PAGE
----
If anyone here can find otherwise, they can say so now. Otherwise they can hold their tongues as the mediocre should. :twisted:
 

mawashi

Hall of Fame
Is there any scientific literature about whether or not you can permanently harm your eyes by serving into the sun?

My work depends a great deal on my vision and I was serving into the sun today. Not only did I double fault a lot but it really scared me. I can't afford to have vision problems down the road.

I tried sunglasses but the ball was literally in the disk of the sun and even they didn't help.

I just want to know the health & medical aspects of it, not how to avoid it (by altering ball-toss, having such a consistent toss you can hit with eyes closed, etc.)

Thanks
Wahahaha... I love reading your posts, haven't haven't laughed so hard since you last post on kevlar.
 

SystemicAnomaly

Talk Tennis Guru
Ok, now that we got the mandatory Talk Tennis Worthless Post out of the way, anybody else like to chip in? Thanks very much.
... No offense but I don't trust the opinions of anyone here, just point me to it. thanks again ...
Clearly I once again overestimated the helpfulness of TT ;)
All right well since clearly the users of TT have the collective IQ of my pet hamster... I really wish thread creators could go through and delete the worthless posts from their own threads. Of course that would mean 99.5% of all the posts on this site would go.
Just adds noise to my signal. Of course this entire board is 99.9% noise.
Wow you guys have the IQ of my pet rabbit...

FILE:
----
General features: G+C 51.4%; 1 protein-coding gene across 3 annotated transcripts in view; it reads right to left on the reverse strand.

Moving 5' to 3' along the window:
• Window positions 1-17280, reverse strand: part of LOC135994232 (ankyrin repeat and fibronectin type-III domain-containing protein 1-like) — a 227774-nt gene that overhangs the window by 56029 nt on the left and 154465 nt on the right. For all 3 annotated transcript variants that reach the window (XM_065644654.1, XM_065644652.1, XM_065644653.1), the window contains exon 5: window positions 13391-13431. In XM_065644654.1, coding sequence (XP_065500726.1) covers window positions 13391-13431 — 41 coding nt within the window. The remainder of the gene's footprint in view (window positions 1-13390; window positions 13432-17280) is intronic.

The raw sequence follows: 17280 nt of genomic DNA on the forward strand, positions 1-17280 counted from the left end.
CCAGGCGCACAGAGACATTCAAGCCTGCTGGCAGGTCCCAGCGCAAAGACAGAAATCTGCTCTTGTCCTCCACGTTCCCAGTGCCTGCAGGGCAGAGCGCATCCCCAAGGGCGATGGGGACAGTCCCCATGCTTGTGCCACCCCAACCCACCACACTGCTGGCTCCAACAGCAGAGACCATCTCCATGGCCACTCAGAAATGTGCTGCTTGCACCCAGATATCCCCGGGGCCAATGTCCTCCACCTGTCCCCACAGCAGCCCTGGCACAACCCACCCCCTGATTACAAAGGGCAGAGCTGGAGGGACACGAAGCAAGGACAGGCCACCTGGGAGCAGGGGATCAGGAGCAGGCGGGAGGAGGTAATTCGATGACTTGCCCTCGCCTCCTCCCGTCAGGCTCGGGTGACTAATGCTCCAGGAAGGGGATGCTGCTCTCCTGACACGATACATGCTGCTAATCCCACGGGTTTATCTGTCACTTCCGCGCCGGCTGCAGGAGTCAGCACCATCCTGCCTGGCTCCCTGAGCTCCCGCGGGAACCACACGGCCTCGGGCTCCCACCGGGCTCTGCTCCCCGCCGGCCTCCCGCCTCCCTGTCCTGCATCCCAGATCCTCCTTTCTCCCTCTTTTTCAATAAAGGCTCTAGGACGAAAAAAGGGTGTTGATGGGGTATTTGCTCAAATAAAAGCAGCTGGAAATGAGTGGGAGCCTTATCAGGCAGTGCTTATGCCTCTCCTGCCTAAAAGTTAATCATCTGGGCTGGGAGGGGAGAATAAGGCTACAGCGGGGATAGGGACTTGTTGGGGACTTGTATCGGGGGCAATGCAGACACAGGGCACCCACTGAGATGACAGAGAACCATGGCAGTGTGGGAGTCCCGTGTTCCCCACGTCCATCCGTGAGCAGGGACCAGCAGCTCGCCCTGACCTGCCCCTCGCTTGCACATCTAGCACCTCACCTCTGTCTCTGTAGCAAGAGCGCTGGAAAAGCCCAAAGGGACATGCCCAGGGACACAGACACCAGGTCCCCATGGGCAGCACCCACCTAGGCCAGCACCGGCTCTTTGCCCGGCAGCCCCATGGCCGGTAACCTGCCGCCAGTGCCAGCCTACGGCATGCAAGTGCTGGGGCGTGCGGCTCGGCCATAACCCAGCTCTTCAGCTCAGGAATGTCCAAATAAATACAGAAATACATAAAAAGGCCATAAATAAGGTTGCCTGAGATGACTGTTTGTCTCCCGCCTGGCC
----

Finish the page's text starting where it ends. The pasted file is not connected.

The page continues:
Yet another reason I'm pushing this site's admins for a 10-post limit per day.
... Otherwise they can hold their tongues as the mediocre should. :twisted:
Someone here needs an attitude adjustment (or, at least, a timeout). Seriously, lighten up dude. I've done a bit of research on the subject and was going to provide some input but seeing your disdain for us mediocre types, I'm not really inclined to share. Perhaps your hamster and your rabbit can assist you in finding the info you're after.
.
 
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Wupster
I'm urging a post limit of 8.3 per day. Relax -- you're safely under at only 8.29 per day. (I provide a public service by limiting myself to 0.88.)
 

jswinf

Professional
Of course the point is that since the majority of yellow wavelengths get through, whereas other wavelengths are filtered out, then everything is tinted yellow and the ball blends into the background.
No, that's not the point. Since the other wavelengths making up the background are filtered out while the yellow from the tennis ball is transmitted, the ball stands out more from the background. The background isn't tinted yellow if there are no yellow wavelengths coming from it, it's 'darkened.'

Ask your rabbit for help grasping this, it sounds like a smart bunny.